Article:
Monday, November 19, 2007

A Costly and Harmful Failure

Jim Austin’s organization has come out with a report that won’t surprise anyone who knows Jim’s past work, calling our current prison system a “costly and harmful failure.” It also won’t surprise anyone to discover that the report was funded by the Soros folks. Not really much new for those of you who read blogs like this, but it’s getting a little media attention. We’ll see what impact it makes, which will also be a good sign of how much impact the publications of the Pew Initiative on corrections and sentencing will have. I can’t help wishing Soros and Pew would start putting their funds into the same strategy that conservative donors did to establish a perpetual media presence with “scholars” and pundits available at all hours for all public forums (fora?) rather than the more common publication outbursts and occasional quotes or interviews. Jim Austin and Adam Gelb are exceptional spokespeople for the two orgs and should be front and center on news shows and “bestsellers” just like the folks for the conservative groups. The impact would be longer and stronger than the occasional ripple of a published report.

Meanwhile, “I think we're creating a generation of criminals," he said. "An authority has told these kids -- regardless of your maturity level and your ability to tell right from wrong -- you're an adult. You're going to emulate adults who don't have good decision-making skills. What you learn on the pods is how to commit better crimes, how to get away with more, how to beat the system and how to sell drugs." Sorry, that’s not something Jim said. It’s a quote from a warden in PA, the top state in the nation in locking away juveniles as adults in a nation that does more of that than the rest of the world combined. But how could a warden know more about criminals than policymakers? Oh, yeah, then there’s this from a researcher: Her nonprofit advocacy group looked at government data on incarcerated youths and found that teenagers were 36 times more likely to commit suicide in adult jails than in juvenile facilities, and they were 34 times more likely to re-offend if they had been tried as adults. Youths made up 1 percent of the incarcerated population, but they made up 21 percent of "substantiated victims" of inmate-on-inmate sexual violence in 2005, the study found. But they have it coming, and, those who reoffend? Those who do, man, we’ll show them what for over and over and over and over until they get it into their heads because that’s what we’re all about.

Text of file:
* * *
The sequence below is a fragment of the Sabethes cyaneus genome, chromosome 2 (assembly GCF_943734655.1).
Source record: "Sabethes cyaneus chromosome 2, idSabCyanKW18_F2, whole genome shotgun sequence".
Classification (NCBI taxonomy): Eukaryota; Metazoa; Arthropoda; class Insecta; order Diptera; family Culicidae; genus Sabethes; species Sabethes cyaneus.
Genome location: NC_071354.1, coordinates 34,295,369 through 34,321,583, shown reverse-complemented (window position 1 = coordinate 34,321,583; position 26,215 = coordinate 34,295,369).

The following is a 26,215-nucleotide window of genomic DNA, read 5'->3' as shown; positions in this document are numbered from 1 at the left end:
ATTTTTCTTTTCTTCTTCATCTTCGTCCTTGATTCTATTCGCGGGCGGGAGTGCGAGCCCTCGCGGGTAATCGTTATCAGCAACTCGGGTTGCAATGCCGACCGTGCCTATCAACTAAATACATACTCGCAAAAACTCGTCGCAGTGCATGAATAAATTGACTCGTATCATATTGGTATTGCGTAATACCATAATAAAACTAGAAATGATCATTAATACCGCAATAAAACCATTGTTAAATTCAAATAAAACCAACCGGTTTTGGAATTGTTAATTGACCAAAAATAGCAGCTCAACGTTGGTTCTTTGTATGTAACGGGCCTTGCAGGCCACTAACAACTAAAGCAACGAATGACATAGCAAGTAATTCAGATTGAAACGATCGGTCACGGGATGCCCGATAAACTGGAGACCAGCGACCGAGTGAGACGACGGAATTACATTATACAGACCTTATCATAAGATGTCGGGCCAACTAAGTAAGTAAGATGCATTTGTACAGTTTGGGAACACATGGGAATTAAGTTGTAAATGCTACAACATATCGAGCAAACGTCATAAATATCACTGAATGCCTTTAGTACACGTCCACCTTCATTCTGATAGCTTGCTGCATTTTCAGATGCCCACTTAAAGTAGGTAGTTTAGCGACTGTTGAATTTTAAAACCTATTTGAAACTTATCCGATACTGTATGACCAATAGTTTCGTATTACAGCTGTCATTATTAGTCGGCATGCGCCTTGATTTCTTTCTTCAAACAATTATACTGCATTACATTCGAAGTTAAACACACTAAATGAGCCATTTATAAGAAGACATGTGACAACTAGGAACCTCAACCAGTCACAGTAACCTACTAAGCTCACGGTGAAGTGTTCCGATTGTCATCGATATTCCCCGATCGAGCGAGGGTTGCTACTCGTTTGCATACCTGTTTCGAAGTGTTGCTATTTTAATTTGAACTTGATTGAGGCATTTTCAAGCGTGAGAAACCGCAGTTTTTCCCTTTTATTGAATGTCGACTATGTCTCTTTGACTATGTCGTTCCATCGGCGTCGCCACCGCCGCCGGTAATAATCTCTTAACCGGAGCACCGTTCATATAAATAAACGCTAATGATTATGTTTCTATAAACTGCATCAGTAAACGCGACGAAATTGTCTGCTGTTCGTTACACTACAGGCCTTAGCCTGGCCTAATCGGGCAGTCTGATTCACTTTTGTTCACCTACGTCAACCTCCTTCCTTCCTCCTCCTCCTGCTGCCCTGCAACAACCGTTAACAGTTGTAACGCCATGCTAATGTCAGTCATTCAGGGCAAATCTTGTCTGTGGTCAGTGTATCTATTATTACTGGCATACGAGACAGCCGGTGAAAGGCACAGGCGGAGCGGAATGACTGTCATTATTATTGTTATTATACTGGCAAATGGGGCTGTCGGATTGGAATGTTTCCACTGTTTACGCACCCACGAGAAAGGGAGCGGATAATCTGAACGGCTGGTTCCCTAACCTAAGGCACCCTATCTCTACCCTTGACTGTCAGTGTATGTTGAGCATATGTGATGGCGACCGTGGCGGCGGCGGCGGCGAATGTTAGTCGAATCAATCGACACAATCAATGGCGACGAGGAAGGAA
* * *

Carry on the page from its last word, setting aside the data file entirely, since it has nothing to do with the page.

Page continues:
[For a nice example of a state’s efforts to stop recidivism, see this feature on MN (Minnesota, not Maine. Or Montana. Or Michigan.]

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